Gotenna Signals blocked by office building windows

I’m new to the GoTenna Mesh community and recently picked up two new GoTenna Mesh devices in Seattle. Today I tested them expecting to be able to easily hop/relay a message from a highrise in downtown Seattle to my residence in NE Seattle 7 miles away. Based on the number of powered relay nodes and the Seattle Super RN nearby, I was sure it would work well. The test was a partial failure from the 47 floor of my office tower. I was not able to get a network relay message sent through without using SMS Network Relay. I expect the message might have gone through if enough mobile nodes were turned on and connected but at noon today in downtown Seattle, no such luck.
I’m an Architect and I had a hunch, so I did some research and wanted to let the Mesh users out there that modern office buildings have Low-E (Emissivity) glass that blocks radio signals from a GoTenna mesh. Low E glass has metallic film on it to limit thermal transmission through the glass. This also blocks radio signals. The building I’m in has the type of high performance low-E glass that can block RF by a factor of 10,000. “The reduction of radio frequency signal intensity after passing through a material is called attenuation, which is usually expressed in units called decibels (dBs). A decibel is a logarithmic unit, so as examples, a 10 dB attenuation is a reduction by a factor of 10, a 20 dB attenuation is a reduction by a factor of 100, and a 40 dB attenuation is a reduction by a factor of 10,000.” More info on this subject can be read here.
Basically, If your building was build after the 90’s in Seattle, you can expect it has Low-E glass that will significantly reduce the ability for your GoTenna to send and receive messages through the glass.
I’m hoping this info will help users understand why their GoTenna might not work effectively inside a highrise. Line of site will only effectively work outside the building skin. Get those powered nodes up on the roof or outside the glass if you can! I’ll leave my GoTenna Mesh’s on for you all. Thanks for listening.


Good observations and you even have the solution (in many cases). A roof-mounted node will work, depending on how many floors are involved.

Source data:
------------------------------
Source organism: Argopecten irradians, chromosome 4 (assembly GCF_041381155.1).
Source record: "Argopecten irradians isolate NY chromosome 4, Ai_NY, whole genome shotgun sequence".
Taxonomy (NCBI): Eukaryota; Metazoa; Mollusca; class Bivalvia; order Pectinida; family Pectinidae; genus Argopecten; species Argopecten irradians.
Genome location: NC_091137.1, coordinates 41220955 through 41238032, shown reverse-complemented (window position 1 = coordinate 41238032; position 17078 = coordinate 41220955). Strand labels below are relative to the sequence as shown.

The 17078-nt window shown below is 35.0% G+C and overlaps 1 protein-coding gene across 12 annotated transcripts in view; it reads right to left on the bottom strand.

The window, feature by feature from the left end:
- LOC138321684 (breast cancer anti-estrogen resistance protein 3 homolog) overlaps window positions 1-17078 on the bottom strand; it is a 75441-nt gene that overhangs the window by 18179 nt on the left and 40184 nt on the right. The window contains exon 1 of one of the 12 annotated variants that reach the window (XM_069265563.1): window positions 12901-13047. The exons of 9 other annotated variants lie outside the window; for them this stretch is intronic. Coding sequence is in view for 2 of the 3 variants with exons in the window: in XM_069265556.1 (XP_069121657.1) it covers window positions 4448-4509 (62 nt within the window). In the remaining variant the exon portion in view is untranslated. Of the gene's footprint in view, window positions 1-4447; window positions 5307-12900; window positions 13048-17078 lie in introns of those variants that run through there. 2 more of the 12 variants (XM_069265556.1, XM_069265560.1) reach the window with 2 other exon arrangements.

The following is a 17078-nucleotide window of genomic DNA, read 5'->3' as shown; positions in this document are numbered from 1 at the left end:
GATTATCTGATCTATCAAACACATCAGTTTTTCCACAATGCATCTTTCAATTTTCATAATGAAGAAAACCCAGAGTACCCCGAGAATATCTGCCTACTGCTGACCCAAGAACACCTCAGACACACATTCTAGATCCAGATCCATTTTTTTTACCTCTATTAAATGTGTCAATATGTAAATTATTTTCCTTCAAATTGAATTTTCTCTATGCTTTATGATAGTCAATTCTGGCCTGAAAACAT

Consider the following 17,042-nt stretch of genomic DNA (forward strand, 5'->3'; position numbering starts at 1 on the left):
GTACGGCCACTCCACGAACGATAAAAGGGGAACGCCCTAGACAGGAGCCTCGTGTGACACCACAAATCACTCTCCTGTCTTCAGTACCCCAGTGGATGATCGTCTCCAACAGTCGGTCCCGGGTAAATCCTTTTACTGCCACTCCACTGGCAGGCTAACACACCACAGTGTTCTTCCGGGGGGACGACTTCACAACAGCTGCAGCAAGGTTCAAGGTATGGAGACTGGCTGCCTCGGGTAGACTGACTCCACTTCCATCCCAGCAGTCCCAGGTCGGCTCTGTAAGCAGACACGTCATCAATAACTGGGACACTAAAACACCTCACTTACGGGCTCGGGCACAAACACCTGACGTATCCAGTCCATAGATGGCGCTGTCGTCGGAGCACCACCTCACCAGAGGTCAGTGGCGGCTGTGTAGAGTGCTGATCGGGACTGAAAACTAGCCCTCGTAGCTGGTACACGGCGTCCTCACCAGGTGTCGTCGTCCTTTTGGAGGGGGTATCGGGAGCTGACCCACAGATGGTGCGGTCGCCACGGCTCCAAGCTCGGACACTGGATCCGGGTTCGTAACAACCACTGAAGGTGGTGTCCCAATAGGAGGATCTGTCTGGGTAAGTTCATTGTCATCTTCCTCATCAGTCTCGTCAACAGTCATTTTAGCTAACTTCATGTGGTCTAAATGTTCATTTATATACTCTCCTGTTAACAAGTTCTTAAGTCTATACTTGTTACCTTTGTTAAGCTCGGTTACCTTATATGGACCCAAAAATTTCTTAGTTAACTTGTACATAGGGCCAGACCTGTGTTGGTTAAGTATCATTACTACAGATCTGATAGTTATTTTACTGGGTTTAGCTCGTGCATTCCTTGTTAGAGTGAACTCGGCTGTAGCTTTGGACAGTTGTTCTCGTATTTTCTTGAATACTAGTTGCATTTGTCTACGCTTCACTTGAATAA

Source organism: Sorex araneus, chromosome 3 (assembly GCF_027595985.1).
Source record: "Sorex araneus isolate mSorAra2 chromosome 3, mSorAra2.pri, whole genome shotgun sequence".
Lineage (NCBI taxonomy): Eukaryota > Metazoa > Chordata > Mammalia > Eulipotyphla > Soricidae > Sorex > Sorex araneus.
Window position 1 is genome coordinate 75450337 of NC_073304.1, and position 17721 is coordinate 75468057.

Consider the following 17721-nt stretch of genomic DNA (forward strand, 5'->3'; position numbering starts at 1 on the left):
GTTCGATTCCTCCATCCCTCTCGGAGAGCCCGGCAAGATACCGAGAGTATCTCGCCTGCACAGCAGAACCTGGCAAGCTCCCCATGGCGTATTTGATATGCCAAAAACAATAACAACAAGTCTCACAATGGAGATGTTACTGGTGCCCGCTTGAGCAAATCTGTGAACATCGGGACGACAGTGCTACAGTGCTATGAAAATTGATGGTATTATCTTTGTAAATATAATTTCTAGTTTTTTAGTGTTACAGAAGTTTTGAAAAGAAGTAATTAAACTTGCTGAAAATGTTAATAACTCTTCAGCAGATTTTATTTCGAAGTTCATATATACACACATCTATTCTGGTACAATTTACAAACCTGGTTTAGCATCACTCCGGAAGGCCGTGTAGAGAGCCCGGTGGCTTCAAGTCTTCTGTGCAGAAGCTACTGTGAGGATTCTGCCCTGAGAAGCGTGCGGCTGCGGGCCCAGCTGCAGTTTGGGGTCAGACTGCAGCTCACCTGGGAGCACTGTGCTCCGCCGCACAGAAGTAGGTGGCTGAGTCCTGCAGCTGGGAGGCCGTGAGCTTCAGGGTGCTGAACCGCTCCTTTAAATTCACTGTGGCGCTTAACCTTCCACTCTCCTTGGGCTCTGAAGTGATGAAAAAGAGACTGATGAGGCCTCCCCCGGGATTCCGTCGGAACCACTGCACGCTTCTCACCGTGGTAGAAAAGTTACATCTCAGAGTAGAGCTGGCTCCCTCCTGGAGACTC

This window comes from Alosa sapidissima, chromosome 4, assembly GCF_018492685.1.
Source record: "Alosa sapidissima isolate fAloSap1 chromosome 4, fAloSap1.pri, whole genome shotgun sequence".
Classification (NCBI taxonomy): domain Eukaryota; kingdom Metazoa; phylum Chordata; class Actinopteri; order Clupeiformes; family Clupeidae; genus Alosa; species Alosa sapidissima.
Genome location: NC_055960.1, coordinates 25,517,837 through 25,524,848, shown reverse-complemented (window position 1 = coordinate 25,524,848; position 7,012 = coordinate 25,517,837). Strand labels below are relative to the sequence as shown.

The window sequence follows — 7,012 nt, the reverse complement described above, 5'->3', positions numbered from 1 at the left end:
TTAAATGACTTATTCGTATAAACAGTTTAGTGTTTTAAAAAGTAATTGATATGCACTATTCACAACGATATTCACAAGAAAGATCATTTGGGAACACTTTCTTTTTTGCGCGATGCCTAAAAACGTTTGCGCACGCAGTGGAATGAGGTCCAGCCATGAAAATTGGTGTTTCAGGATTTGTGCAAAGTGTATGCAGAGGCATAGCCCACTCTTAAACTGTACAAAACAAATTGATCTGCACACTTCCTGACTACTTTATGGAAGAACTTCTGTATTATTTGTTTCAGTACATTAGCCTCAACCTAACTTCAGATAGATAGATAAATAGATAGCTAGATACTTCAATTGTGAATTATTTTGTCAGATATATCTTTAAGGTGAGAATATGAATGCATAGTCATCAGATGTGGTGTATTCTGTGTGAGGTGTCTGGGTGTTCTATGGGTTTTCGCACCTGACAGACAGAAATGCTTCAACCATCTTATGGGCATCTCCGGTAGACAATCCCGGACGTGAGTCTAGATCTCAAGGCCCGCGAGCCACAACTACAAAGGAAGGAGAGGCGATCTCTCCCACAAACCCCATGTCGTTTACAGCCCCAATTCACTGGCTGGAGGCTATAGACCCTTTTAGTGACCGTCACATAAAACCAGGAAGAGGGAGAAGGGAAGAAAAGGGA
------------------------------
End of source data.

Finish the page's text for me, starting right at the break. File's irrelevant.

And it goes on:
Sounds like your building is, ahem, on the taller side, so effectiveness will depend on how close the 47th is to the roof, if access is permissible. A good selling point on getting some support for such access is the fact that it’s a good backup to building systems in an emergency if implemented with an eye toward such needs.

Low-E glass is becoming fairly ubiquitous in commercial construction now even in the Midwest. A local; grocery store built less than 5 years ago has it. I’ve been in meetings in it’s lounge area on the second floor and tried to reach my truck sitting maybe 50 m away in the lot. No go. The glass is very effective in screening out signals.

Very useful info.


Thanks Mike,
I appreciate the response and insights. I’ll see what I can do to get a node on the roof of the Tower.

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Thanks, very useful info.


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That’s what happened on 9-11-2001 in NYC to the firefighters inside burning buildings. The RF wouldn’t go thru the windows.

Nope, different radios, different frequencies. Plus the use of such glass was just getting started at the turn of the century and the WTC was built in the early 70s, so I doubt that low E glass was even in place there. There are some sunblock coatings that were a factor prior to low E glass, but not sure that was a factor at WTC.